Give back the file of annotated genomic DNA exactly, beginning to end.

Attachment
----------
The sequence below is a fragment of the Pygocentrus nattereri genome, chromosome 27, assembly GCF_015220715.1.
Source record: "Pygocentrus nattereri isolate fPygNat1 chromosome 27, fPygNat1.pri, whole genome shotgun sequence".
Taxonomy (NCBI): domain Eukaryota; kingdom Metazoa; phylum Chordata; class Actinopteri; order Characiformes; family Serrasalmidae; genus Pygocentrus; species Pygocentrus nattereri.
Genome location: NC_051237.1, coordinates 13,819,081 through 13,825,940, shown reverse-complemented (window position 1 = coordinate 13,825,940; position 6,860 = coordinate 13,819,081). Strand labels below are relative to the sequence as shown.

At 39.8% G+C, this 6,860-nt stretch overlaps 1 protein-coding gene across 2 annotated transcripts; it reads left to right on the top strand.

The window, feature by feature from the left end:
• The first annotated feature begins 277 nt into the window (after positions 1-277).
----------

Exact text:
The sequence below is a fragment of the Pygocentrus nattereri genome, chromosome 27, assembly GCF_015220715.1.
Source record: "Pygocentrus nattereri isolate fPygNat1 chromosome 27, fPygNat1.pri, whole genome shotgun sequence".
Taxonomy (NCBI): domain Eukaryota; kingdom Metazoa; phylum Chordata; class Actinopteri; order Characiformes; family Serrasalmidae; genus Pygocentrus; species Pygocentrus nattereri.
Genome location: NC_051237.1, coordinates 13,819,081 through 13,825,940, shown reverse-complemented (window position 1 = coordinate 13,825,940; position 6,860 = coordinate 13,819,081). Strand labels below are relative to the sequence as shown.

At 39.8% G+C, this 6,860-nt stretch overlaps 1 protein-coding gene across 2 annotated transcripts; it reads left to right on the top strand.

The window, feature by feature from the left end:
• The first annotated feature begins 277 nt into the window (after positions 1-277).